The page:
“By partnering with MyMichigan Health we were able to create an opportunity to better support current and future produce growers while creating a thriving marketplace for local food and farm products and its vision that all residents have access to healthy, locally grown food,” said Emily Lyons, MAFM Manager. “This position will support MAFM’s staff and produce famers to expand and support MAFM’s accepting Supplemental Nutrition Assistance Program (SNAP) benefits, Double Up Food Bucks and other food assistance programs.”

Thanks to support from the Market’s financial institution partner, Isabella Bank, the MAFM can accept many types of payment. This includes SNAP/EBT, WIC Project FRESH coupons, Senior Project FRESH coupons as well as Double Up Food Bucks and debit and credit. For more information check out the Isabella Bank booth in front of the Dow Diamond East Ticket Booth every Market day.

“Many markets across the state have Food Navigators and MAFM has been deserving of one for some time,” Lyons said. “Once we closed the 2021 season with more than $80,000 in food assistance spent, it was easy to justify the position. I am so grateful to MyMichigan for underwriting it!”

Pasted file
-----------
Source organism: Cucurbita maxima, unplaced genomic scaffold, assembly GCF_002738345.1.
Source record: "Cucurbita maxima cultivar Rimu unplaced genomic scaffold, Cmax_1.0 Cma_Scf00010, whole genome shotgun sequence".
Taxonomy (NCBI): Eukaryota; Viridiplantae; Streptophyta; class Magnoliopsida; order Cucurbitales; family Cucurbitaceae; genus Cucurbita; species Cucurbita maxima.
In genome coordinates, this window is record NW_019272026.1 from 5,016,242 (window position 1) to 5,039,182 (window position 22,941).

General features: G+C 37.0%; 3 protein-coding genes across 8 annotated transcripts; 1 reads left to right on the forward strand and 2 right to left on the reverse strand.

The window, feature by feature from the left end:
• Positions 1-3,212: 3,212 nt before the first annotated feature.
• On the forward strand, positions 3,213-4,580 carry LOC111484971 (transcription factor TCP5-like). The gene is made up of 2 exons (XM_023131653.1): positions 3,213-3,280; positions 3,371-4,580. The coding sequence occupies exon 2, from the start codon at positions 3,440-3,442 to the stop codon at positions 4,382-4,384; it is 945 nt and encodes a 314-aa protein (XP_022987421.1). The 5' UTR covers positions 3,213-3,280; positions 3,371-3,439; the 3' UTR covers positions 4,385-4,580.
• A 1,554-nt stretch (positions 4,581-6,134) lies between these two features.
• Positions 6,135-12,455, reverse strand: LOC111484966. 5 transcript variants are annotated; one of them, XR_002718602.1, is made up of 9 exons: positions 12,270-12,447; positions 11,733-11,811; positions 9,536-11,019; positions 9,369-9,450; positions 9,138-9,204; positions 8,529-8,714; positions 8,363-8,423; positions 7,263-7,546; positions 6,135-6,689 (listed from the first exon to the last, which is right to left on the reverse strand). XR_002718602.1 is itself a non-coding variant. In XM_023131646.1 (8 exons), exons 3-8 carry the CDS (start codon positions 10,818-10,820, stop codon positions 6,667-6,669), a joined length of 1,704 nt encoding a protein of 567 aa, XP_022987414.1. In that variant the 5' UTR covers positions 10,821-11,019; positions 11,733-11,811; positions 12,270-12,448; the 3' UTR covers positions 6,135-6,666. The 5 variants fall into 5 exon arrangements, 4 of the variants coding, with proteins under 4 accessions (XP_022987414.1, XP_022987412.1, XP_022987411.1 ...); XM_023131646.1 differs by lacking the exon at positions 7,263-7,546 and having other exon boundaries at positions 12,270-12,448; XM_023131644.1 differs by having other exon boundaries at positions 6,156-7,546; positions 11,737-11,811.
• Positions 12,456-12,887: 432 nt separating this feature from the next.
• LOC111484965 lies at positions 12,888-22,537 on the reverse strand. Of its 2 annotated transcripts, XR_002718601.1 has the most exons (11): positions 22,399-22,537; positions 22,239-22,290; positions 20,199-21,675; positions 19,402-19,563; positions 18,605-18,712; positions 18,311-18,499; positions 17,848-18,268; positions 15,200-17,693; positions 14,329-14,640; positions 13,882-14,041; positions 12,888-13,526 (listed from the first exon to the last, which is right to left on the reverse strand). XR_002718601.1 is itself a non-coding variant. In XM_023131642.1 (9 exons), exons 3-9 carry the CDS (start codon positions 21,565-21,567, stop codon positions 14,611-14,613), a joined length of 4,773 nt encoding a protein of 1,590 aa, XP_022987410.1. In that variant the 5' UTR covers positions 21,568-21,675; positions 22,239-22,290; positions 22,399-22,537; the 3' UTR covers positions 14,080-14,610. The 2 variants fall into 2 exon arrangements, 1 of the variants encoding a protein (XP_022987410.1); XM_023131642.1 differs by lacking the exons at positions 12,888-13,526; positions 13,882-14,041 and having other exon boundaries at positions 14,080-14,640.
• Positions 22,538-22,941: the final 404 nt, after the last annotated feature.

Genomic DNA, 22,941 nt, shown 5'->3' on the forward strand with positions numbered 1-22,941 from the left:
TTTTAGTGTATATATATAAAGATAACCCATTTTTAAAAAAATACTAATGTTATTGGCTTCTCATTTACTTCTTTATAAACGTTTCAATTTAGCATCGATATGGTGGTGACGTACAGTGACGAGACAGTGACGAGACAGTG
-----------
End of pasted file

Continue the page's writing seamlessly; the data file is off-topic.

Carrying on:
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Updates from May 12 Newsletter

Revisiting Term Limits for State Lawmakers

You might be old enough to remember, back in the early 1990s, the battle in Michigan to set term limits for state lawmakers. That initiative succeeded, limiting state House members to three, two-year terms, and state Senate members to two four-year terms, with a maximum of 14 years total service between the two chambers.

On and off since that time, we’ve heard about intentions to modify or even remove term limits. With actions taken earlier this week in the Legislature, that issue is going before Michigan voters in the November 8 General Election.

This past Tuesday, both the House and the Senate passed House Joint Resolution R, which will send the question of a new constitutional amendment to the voters in November. If passed, the amendment would limit state lawmakers to serving a maximum total of 12 years in the legislature, but that entire time could be spent in one chamber, or split between the two. Proponents for the amendment suggest that this would allow lawmakers to serve more time in one chamber, rather than moving from the House to the Senate or vice versa. That change would permit lawmakers to build up their knowledge of the issues, build up relationships, and potentially spending less time campaigning.

Getting the issue onto the ballot could have been accomplished via the gathering of voters’ signatures. However, that strategy would have required 425,000+ valid signatures by July 11th. The initiative was spearheaded by Voters for Transparency and Term Limits, which had asked the House and Senate to consider putting the question on the ballot themselves via a vote.